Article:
But since the US bans outright bribery and does not turn a blind eye to people skimming off projects It seem difficult to compete with China

      China did same move snapping up the Piraeus from Greece when it was having its debt crisis. Same debt trap and funny thing now run by China the locals are pushed out for imported labor from China so you don't even get jobs.

    5. "Well its not a base yet"

      I posted on this. The Chinese have already had military vessels use this as a base, in violation of the lease arrangement. If you think the Chinese won't turn this into a full fledged base over time, you're kidding yourself!

      You're quite right that the US does not conduct business the way China does but that very fact offers a selling point that benefits the buyer - we won't screw the buyer like the Chinese will. That 'weakness' of ours is actually a strength.

      There is no reason we couldn't have presented Sri Lanka with a competing deal and more favorable terms. That's what I mean about confronting the Chinese on every front. We need to contest every move they attempt to make. Sometimes we'll succeed, sometimes not but we have to start competing or we'll lose by default, as is happening now.

  2. U.S. wants India to cut ties with Russia which is unreasonable for them given their long ties and their long running policy of being non-aligned.

    Sanctions that hit them for buying Russian weapons and Iranian oil didn't help matters.

    We need to decide what's a bigger threat. China, Iran or Russia if we want deeper ties.

    1. "We need to decide what's a bigger threat. China, Iran or Russia if we want deeper ties."

      Absolutely and, clearly, China is the major threat. We need to be building alliances against them.

  3. They have just removed an Indian character off the Simpsons, maybe it is a first move.

  4. (1 of 2)

    Not a particularly close follower of Indian politics either, but here's a few things I am aware of that are currently limiting the growth of the US-India military relationship:

    1. Getting into a new war:

    1a. "We need to recognize and admit that we are at war with China and start fighting back or we’ll find ourselves losers without ever contesting the issue"

    1b. While you, I, and every other American patriot see this as a problem that we must and shall resolve, India sees it simply as a problem that we have yet to resolve. We're on a path to war with China and the outcome is uncertain; what's more, it's unlikely to fall in our favor with our current military, economic, and diplomatic readiness (Europe isn't even on board with the Trade War, never mind a shooting war) level for a high-end China conflict. Without some unfounded faith in the USA's ability to fix our current issues, we don't look like a safe bet.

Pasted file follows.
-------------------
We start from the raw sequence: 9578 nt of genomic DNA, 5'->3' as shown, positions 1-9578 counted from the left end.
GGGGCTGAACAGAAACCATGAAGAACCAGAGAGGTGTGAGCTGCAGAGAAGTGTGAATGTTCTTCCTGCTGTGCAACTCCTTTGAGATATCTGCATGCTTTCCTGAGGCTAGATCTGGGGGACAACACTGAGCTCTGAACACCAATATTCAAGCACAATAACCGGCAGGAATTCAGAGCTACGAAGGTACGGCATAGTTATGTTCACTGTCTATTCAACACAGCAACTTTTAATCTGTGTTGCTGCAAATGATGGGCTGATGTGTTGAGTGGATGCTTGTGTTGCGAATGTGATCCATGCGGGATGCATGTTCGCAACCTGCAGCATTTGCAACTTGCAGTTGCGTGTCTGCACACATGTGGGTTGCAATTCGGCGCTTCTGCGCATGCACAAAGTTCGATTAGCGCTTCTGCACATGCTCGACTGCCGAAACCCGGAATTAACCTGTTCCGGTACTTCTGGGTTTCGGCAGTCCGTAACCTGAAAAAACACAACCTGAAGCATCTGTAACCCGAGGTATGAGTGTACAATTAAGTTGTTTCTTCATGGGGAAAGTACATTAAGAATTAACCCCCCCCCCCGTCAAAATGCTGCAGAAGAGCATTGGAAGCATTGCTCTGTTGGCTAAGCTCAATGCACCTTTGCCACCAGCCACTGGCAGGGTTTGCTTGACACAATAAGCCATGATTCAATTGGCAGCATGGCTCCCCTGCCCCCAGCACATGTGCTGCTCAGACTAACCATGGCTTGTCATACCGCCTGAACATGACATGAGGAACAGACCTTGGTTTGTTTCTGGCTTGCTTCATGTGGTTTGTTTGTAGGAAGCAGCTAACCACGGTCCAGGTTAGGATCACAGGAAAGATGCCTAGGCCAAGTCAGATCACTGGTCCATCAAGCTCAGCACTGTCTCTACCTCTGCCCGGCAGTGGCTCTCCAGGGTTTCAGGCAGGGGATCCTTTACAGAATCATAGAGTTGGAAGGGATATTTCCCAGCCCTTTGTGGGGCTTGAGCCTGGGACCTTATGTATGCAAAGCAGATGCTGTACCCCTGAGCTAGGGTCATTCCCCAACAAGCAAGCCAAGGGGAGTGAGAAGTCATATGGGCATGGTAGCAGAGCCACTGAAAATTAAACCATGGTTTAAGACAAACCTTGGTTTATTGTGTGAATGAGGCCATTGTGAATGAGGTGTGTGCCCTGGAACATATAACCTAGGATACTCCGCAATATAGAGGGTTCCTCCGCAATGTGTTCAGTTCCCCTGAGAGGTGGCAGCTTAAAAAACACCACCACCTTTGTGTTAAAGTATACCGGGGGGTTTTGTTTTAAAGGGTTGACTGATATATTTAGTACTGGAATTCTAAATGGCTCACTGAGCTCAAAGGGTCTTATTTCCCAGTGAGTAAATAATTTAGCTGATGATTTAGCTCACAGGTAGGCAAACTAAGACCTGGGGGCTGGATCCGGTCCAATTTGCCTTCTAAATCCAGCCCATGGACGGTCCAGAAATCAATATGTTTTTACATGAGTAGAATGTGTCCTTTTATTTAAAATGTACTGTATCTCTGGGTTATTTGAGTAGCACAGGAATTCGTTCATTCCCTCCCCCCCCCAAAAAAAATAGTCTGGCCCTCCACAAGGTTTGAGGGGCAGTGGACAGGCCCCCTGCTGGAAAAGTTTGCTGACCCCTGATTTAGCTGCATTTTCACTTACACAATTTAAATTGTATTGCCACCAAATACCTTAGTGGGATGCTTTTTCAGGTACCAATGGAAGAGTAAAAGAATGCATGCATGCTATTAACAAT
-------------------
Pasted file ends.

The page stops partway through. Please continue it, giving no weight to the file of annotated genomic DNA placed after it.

1c. India is *not* on a path to war with China, at least not yet. There are tensions between the two, and if either side upsets the status quo too significantly (by a major provocation on the contested border, or... say, allying with the USA) it would set them on that path, but there isn't the sense of inevitability in their government that there will be a(n) (armed) conflict with China; their strategic doctrine doesn't encourage it (see #3)

    2. Domestic Politics: Hindu nationalism (the political lifeblood of the current regime) sits well with certain political factions in the USA, but not so well with our historic preferences for our allies' politics. We probably agree that this shouldn't be an issue unless there's pretty serious human rights violations (like genocide, not a few hundred thousand political prisoners), just as the undesirable policies in Turkey and the Philippines shouldn't rule out a close security relationship with those countries. Unfortunately, domestic politics (particularly the politicians who find their moderate human rights issues too politically problematic) is very likely to keep getting in our way here.

    (1 of 2)

    1. 3. Stragetic Implications of alliance:

      3a. There's no guarantee for India that an alliance won't drive Pakistan and China into a tight(er) embrace and degrade India's security. Even if it does not, their security isn’t improved much by a US alliance; we're already likely to intervene in any nuclear exchange where Pakistan or China strike first, and their conventional forces and geography are sufficient to counter any meaningful conventional attack by either of their two regional rivals, or both as long as China has to maintain military reserves on their coast to counter the USA.

      3b. Whether we believe they should or not, most nuclear states appear to operate on the presumption that any conflict worth risking warships in will be worth using tactical nuclear weapons in - especially to stalemate if you lose most of your fleet and have to even the score. Lacking a realistic counter to tactical nuclear weapons in a conflict near China, USN would be limited to a standoff-range blockade unless we're willing to engage in strategic nuclear counterforce. Scenarios and wargames I've run, seen others run, and read about in Strategic Studies Quarterly all show that we can confidently penetrate northeast China and destroy >80% of their TEL ICBMs and intercept the rest with various ABM systems if we prioritize them and the PLA is at a low/moderate readiness level. In a well-executed attack, we can also use doctrine and C4ISTAR assets to cue the B2/ALCM/SLBM attack very shortly after USN SSNs neutralize PLAN SSBNs. However, these scenarios end with 40-70% reduction in PLA IRBM and SRBM arsenal in well executed strikes, and the remainder could saturate ABM systems and regional targets. China likely responds to the attack with a combined counterforce/countervalue nuclear strike on stationary naval bases, air bases, and "industrial centers" nearly immediately, then starts to look for the US fleet. The PLAN likely fails to find US CVBGs and SSxNs because it is seriously degraded, after which the USA might actually find itself with a military "victory" if it continues to use its fleet and strategic forces effectively. The side effect is that China executes a regional second strike, and all the USA's allies (India?) suffer tremendously even if mainland USA is untouched.